I welcome guest blogger Mark Barnes, fellow writer and author of The League. Barnes will take the helm here at the Owner's Manual while I frost cupcakes, muse over which dryer sheet has the most attractive scent and service my Dearly Beloved.
So I am at this book signing, seated next to Erin O’Brien and Grant Bailie, which is strange enough. But I noticed some other very unusual things while signing books (or, more accurately, not signing books).
The event included such Cleveland luminaries as Sam Fullwood, Bob Dolgan, Connie Schultz and Dennis Kucinich – all known for their work in a metropolitan newspaper or political circles. In their effort to get close to these celebs, the throng galloped hurriedly past Cleveland’s best-kept secrets (namely, me, O'Brien and Bailie). After all, we secrets are not buoyed by the power of the press or Capitol Hill. And to make matters worse, O'Brien was cackling like a she-devil all day long. Bailie and I couldn't do a thing with her.
Some readers, though, did stop, and it was at this time that the theater of the bizarre turned up the lights.
First, to get a clear image of these encounters, you have to visualize the would-be book buyer. They approach by stealth, sauntering furtively toward the author, as if eye contact would blow their cover. When they’re finally close enough for conversation, their reluctance continues, until the author speaks.
"Hello," says O'Brien to one woman as she peers down at the stack of books in front of O'Brien.
"So, is this a romance?" she asks, picking up a copy of O’Brien’s Harvey & Eck and sniffing.
"I suppose you could call it that," says O'Brien.
"Oh, well in that case," says the woman, tossing the book back onto O'Brien's table, "forget it. I don’t like romances."
She glides over to me (Bailie garners none of her lush attention). "Oh, your book must be about baseball," she says, despite the football helmet on the cover.
"Um, not really," I say, "although many people ask that." (They don't.)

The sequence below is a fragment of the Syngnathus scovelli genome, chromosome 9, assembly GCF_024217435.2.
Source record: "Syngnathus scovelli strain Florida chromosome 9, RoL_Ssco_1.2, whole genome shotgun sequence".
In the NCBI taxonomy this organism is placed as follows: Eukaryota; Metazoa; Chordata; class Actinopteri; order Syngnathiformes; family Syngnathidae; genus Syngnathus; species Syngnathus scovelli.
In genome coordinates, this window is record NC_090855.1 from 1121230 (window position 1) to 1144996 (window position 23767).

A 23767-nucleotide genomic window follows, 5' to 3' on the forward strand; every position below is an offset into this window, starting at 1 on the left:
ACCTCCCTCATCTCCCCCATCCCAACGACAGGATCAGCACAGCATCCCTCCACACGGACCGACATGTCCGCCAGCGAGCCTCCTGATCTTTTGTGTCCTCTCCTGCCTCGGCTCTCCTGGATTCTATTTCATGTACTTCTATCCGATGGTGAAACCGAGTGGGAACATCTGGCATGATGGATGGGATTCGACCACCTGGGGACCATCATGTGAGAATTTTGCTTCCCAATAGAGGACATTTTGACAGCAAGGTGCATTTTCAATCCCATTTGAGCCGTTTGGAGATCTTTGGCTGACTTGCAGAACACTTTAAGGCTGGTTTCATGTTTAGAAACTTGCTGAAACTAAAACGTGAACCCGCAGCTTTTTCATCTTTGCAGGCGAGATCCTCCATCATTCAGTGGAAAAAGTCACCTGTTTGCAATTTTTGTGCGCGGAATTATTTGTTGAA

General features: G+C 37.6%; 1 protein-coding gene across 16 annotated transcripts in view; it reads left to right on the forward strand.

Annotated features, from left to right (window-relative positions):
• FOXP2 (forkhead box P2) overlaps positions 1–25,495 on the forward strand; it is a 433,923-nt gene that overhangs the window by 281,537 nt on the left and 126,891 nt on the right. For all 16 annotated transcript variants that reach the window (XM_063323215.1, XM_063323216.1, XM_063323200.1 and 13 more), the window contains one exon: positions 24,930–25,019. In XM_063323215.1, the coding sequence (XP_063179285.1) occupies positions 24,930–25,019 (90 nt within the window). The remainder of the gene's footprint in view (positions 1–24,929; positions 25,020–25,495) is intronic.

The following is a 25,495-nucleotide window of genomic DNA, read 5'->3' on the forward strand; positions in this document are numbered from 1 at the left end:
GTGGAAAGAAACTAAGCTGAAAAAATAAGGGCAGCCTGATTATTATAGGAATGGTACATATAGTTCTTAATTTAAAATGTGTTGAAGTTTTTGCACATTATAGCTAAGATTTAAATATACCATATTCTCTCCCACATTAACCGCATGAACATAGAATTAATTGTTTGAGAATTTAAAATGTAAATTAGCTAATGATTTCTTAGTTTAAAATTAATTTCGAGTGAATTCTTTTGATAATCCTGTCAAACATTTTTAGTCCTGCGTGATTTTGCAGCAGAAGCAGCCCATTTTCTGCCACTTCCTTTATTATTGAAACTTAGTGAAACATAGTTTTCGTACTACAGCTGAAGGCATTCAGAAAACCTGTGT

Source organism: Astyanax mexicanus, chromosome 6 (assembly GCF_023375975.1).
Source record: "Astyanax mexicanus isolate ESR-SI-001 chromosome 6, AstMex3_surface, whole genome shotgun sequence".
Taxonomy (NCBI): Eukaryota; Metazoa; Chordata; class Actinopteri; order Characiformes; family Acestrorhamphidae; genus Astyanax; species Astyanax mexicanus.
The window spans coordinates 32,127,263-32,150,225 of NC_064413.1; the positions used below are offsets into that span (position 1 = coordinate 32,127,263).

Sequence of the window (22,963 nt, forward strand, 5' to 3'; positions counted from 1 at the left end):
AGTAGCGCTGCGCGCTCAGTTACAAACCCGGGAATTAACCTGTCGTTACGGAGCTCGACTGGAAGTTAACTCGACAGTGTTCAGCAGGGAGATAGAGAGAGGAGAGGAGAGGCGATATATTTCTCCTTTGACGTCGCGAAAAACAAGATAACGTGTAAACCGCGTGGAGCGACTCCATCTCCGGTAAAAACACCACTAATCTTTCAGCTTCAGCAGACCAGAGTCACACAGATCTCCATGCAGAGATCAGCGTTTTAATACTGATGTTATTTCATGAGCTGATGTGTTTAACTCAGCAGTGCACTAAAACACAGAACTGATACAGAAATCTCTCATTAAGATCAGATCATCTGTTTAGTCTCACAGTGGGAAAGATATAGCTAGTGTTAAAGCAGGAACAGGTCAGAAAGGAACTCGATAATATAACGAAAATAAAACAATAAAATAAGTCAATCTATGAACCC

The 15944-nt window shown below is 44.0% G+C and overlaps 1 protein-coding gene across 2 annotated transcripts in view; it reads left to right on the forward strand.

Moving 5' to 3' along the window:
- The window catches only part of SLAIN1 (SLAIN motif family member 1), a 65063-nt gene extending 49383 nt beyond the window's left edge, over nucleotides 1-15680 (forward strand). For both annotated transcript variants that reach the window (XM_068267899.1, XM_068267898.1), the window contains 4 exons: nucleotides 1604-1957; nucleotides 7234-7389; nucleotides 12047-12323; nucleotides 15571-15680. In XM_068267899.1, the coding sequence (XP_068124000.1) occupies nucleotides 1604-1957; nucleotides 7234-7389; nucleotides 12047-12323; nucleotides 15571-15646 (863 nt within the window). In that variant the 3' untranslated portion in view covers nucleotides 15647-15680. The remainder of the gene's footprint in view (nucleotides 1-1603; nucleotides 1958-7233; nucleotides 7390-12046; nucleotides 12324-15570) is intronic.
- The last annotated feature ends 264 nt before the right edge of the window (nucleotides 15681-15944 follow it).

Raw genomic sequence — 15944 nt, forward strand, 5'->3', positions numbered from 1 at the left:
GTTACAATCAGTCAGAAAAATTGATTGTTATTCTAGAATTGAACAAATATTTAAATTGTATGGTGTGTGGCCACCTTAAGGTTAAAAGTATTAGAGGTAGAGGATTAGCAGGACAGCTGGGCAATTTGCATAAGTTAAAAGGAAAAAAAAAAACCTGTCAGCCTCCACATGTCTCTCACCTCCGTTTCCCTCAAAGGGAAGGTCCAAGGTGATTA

"It’s sort of thin, isn’t it?" she says, gauging the book betwixt thumb and index finger. "I like thick books."
"Perhaps Harry Potter is a better option for you," I offer.
"Or you could buy two of Mark's books and hold them together," says Bailie.
"I’m sorry," says the would-be buyer. "I didn’t mean to be mean to you guys."
"Don’t worry," I say. "We’ll say mean things about you when you leave." (We do.)
Another prospective buyer approaches and hovers silently over Bailie’s table, apparently contemplating something far more profound than actually buying his book Cloud 8.
Bailie swallows and politely averts his eyes while waiting patiently in the awkward silence for a question or any sign of intelligent discourse.
"This book must be about Abe Lincoln," says the buyer, tapping the cover, which features picture of Lincoln on a billboard.
"Not really," offers Bailie. "Well, there are some references to Lincoln, but it’s really about-"
"Nevermind,"says the man, waving a hand in Bailie's face as he turns to walk away. "I thought it was about Lincoln."
But perhaps the best performance comes from a man who recognizes O'Brien as the author of an essay about an adult website that appeared in a local paper. "And will I find any pictures of you on that website?" he asks O'Brien with a lascivious smile and arched eyebrows.
"No," she says. " ... erm... Sorry to disappoint."
In total, I sell one book. O'Brien sells two, as does Bailie.
Bailie buys one book (mine). I buy one for me (Bailie's) and one for my wife (O'Brien's).
"We need to work on our pyramid scheme," observes Bailie.
"It is not based on the sort of architecture the Egyptians had in mind," adds O'Brien.
"Our pyramid wouldn't last ten days," I say, "much less ten thousand years."
Book sales were vigorous for the local celebs. Obviously, me and the other best kept secrets couldn't say the same, but at least I scored a couple of new buddies.
Photos: upper left, Barnes and O'Brien looking good but not selling many books. right, Barnes and Bailie. Barnes holds a copy of Bailie's novel, Cloud 8